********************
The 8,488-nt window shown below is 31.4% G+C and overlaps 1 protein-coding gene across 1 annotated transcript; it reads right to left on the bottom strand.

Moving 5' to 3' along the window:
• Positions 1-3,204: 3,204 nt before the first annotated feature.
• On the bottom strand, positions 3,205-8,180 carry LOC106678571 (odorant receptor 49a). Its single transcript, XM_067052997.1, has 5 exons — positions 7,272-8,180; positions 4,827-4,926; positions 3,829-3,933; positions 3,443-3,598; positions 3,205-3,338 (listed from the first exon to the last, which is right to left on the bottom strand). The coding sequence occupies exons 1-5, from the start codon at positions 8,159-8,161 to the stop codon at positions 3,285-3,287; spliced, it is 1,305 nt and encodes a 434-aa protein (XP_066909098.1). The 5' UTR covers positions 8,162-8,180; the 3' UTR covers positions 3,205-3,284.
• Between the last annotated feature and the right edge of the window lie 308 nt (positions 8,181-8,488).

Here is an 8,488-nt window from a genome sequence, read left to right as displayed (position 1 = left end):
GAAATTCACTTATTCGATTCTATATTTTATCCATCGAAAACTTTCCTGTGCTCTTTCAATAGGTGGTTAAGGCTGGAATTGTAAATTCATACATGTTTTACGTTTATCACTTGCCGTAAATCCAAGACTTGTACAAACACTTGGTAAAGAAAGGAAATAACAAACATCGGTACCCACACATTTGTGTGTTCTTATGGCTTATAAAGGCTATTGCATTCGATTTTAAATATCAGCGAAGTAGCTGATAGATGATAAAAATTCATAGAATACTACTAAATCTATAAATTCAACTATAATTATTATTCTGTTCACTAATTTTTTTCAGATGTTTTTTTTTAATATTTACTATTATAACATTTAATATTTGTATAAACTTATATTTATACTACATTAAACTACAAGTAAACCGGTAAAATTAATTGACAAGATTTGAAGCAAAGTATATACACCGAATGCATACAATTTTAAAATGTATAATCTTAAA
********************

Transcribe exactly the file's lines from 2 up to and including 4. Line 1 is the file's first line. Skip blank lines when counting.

Moving 5' to 3' along the window:
• Positions 1-3,204: 3,204 nt before the first annotated feature.
• On the bottom strand, positions 3,205-8,180 carry LOC106678571 (odorant receptor 49a). Its single transcript, XM_067052997.1, has 5 exons — positions 7,272-8,180; positions 4,827-4,926; positions 3,829-3,933; positions 3,443-3,598; positions 3,205-3,338 (listed from the first exon to the last, which is right to left on the bottom strand). The coding sequence occupies exons 1-5, from the start codon at positions 8,159-8,161 to the stop codon at positions 3,285-3,287; spliced, it is 1,305 nt and encodes a 434-aa protein (XP_066909098.1). The 5' UTR covers positions 8,162-8,180; the 3' UTR covers positions 3,205-3,284.